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Archives: 2010

Lame Duck Congress Goes from Bad to Worse on U.S. Ethanol Policy

by Joel Velasco on Dec 03, 2010

Some in Congress are intent on making a bad situation even worse. Despite calls from across the country – including 67 newspaper editorials, over 80,000 letters from clean energy advocates, and opposition from a bi-partisan group of Senators and one of the broadest coalitions imaginable – lame-duck lawmakers are pushing ahead with ethanol earmarks. The plan would charge American taxpayers more than $5 billion per year to subsidize the mature corn ethanol industry, as well as double a trade barrier that denies consumers choice at the pump and makes gas more expensive. Read More

End of Ethanol Tariff & Subsidy Doesn’t Mean the End of U.S. Ethanol

by Joel Velasco on Dec 02, 2010

Earlier this morning, Senator Chuck Grassley (R-IA) took to the chamber floor to make a last stand for extending the $6 billion per year ethanol subsidy and tariff that are set to expire on December 31st. The speech was rife with the same old hyperbole that has been debunked countless times by experts around the globe and repeatedly on this very blog. Here goes another round. Read More

Is Corn Ethanol a Dirty Word?

by Joel Velasco on Dec 01, 2010

With the release of two Senate Dear Colleague letters in roughly 24 hours, Washington is much abuzz about ethanol policy. Yesterday saw a bipartisan letter from Senators Dianne Feinstein (D-CA) and Jon Kyl (R-AZ) calling for an end to the ethanol tariff and subsidies – signed by 17 Democrats and Republicans across the country. Today came the farm belt’s response – a counter letter from Senators Charles Grassley (R-IA) and Kent Conrad (D-ND) urging an extension of the existing policies this year. Here’s some food for thought after comparing both letters. Read More

Glaring Hypocrisy in U.S. Ethanol’s Subsidized Exports

by Joel Velasco on Nov 17, 2010

With gas prices up nearly 8% since Labor Day, ethanol profits soaring and a lame-duck Congress mulling over potential energy legislation, news surfaced this week that may well put the $6 billion per year ethanol subsidies and tariff in final jeopardy. According to reports from CNN Money and Financial Times, rising U.S. ethanol exports are being subsidized by the current tax credit. What that means is American taxpayers are paying hard earned money to lower prices at the pump for Europeans and other drivers around the world. Read More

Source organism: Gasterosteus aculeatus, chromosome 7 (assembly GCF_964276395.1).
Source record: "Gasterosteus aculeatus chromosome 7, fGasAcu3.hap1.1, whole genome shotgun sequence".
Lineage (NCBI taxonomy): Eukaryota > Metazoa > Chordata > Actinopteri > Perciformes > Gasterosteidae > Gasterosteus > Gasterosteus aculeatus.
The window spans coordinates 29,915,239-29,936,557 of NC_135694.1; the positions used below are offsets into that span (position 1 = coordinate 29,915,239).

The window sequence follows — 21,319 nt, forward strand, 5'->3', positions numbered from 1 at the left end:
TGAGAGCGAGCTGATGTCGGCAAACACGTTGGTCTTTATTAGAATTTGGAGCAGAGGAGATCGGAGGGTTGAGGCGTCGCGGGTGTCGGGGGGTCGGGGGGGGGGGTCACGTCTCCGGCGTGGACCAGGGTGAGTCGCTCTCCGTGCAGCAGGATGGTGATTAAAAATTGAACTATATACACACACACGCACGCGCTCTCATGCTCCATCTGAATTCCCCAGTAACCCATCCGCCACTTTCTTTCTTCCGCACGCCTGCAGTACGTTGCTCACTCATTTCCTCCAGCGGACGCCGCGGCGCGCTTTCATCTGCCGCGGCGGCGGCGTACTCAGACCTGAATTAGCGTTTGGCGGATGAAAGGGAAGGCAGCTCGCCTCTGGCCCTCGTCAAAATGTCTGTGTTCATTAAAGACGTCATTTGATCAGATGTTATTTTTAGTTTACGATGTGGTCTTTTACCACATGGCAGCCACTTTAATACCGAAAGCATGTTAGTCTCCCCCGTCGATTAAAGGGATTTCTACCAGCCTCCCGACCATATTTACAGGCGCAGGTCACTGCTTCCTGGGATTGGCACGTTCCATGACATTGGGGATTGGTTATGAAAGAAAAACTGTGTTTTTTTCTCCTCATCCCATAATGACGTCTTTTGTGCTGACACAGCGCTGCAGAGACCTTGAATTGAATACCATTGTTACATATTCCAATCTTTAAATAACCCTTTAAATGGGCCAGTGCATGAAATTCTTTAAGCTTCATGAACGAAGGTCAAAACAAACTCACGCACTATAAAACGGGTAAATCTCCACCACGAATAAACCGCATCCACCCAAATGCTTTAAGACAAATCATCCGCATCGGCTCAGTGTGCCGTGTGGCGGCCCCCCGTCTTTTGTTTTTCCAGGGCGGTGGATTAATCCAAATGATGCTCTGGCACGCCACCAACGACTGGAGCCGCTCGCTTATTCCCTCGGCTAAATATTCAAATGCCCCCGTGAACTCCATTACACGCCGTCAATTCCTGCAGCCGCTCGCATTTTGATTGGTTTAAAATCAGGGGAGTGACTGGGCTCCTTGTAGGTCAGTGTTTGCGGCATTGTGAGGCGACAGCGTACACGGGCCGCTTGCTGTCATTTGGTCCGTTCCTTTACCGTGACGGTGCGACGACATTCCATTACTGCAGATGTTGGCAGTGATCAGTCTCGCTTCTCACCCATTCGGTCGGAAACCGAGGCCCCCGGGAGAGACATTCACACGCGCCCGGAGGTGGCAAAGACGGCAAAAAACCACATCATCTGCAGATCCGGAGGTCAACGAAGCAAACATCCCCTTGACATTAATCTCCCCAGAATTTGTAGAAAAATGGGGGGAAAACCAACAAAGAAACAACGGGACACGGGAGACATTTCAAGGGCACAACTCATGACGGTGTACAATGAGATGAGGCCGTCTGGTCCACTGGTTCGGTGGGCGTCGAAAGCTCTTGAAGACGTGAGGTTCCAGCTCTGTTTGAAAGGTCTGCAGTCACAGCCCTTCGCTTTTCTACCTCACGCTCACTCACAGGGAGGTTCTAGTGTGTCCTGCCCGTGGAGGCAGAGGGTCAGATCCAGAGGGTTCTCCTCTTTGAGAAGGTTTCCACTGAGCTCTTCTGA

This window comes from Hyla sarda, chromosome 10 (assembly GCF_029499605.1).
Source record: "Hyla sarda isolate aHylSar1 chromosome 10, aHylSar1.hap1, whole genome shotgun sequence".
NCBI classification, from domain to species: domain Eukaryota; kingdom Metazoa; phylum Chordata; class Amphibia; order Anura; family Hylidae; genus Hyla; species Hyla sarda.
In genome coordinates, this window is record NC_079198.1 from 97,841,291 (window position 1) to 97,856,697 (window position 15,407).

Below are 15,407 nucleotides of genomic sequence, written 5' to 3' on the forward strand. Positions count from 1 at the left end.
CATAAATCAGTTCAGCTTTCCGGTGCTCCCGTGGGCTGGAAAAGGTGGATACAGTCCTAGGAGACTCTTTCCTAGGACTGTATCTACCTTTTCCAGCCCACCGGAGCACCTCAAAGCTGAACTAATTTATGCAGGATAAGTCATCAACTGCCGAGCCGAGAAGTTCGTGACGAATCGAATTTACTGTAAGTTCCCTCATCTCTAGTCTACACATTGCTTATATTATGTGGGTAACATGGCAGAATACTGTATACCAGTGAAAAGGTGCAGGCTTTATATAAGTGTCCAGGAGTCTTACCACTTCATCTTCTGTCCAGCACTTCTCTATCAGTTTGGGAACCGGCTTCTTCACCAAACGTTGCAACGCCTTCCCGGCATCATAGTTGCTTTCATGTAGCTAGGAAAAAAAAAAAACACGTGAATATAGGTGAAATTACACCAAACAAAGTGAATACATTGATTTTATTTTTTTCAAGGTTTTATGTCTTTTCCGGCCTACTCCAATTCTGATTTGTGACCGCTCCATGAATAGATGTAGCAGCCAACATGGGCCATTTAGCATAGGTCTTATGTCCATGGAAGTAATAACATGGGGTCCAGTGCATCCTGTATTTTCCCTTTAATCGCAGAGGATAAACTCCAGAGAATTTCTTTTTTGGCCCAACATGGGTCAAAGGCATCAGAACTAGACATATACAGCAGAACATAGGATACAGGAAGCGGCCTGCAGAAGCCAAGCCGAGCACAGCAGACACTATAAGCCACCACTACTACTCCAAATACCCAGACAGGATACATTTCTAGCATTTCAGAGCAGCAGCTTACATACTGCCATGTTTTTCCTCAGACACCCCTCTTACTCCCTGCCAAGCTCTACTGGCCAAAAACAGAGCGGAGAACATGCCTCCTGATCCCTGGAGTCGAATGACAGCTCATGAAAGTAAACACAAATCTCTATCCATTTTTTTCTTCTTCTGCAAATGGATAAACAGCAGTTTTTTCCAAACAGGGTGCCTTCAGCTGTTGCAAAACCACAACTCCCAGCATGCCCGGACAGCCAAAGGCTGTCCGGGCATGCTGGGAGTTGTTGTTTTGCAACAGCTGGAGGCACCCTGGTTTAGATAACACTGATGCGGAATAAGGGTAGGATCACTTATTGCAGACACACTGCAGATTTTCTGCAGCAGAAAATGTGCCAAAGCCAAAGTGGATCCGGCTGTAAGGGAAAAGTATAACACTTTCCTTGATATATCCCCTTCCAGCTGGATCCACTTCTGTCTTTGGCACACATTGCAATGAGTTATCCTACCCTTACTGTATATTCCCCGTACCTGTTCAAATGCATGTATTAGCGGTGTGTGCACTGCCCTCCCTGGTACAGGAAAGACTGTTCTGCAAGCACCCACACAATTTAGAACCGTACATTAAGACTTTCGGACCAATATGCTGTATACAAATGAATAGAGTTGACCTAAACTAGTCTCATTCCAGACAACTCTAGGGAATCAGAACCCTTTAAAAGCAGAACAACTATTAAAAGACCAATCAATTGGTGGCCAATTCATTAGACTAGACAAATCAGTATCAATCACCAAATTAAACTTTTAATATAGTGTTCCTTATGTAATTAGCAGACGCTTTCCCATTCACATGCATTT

Another Blow to Ethanol Subsidies and Trade Protection from Iowa State

by Joel Velasco on Nov 16, 2010

As chatter increases inside the Beltway that some energy legislation may move forward during the lame-duck session, new research from the heart of the farm belt once again battered the economic case for extending the ethanol tariff and subsidies. A new report by Bruce A. Babcock, director of the Center for Agricultural and Rural Development (CARD) and a professor of economics at Iowa State University, finds that extension of the two policies would have stark consequences for taxpayers and food prices – while allowing them to expire would have no significant impact on the ethanol economy. Read More

Deficit Commission Report a Sobering Reminder on U.S. Ethanol Policy Reform

by Joel Velasco on Nov 11, 2010

Former Sen. Alan Simpson and Erskine Bowles’s deficit reduction proposal has drawn mixed reactions from both sides of the aisle for recommending sweeping cuts to federal programs. Regardless of where you stand on the report’s recommendations, one of its main points serves as a sobering reminder that Congress must “end redundant, antiquated, ineffective spending.” The ethanol tariff and subsidies may well be the easiest place to start. Read More

Raise a Little Cane - A Countdown to Cleaner, More Affordable Energy

by Joel Velasco on Nov 09, 2010

After 30 years in existence, the ethanol tariff and subsidies are finally set to expire on December 31st – but not without a fight. Despite resounding calls from voters to end wasteful government spending, the corn ethanol lobby is scrambling to push through a renewal of these costly policies during the lame-duck session with “a stroke of the pen, a little bit of Whiteout.” With $6 billion taxpayer dollars and access to cleaner, more affordable energy at stake – the time for backroom deals is long gone. Read More

A Head Start on Savings at the Pump

by Joel Velasco on Nov 01, 2010

With gas prices on the rise and Thanksgiving travel ahead, many Americans are reminded of the pinch at the pump. Lowering fuel prices in the long term is one important reason we’re trying to stimulate competition among clean, alternative fuels by eliminating the tariff on imported ethanol. The tariff is set to expire on December 31st, and here at Sweeter Alternative – we’re ready to make a down payment and help you get a head start on potential fuel savings now. Today I’m announcing a month-long giveaway of fuel gift cards. Read More

New Bi-Partisan Calls for End to Ethanol Subsidies

by Joel Velasco on Oct 29, 2010

With Americans set to head to the polls next week, consumer watchdog groups, editorial columnists and candidates from across the political spectrum are renewing calls for an end to multi-billion dollar ethanol subsidies at a time of record deficits – all against the backdrop of soaring profits for the nation’s producers. And remember, the sole purpose of the tariff that blocks sugarcane ethanol is to offset these tax credits - if the tax credits go, then the tariff should as well. Read More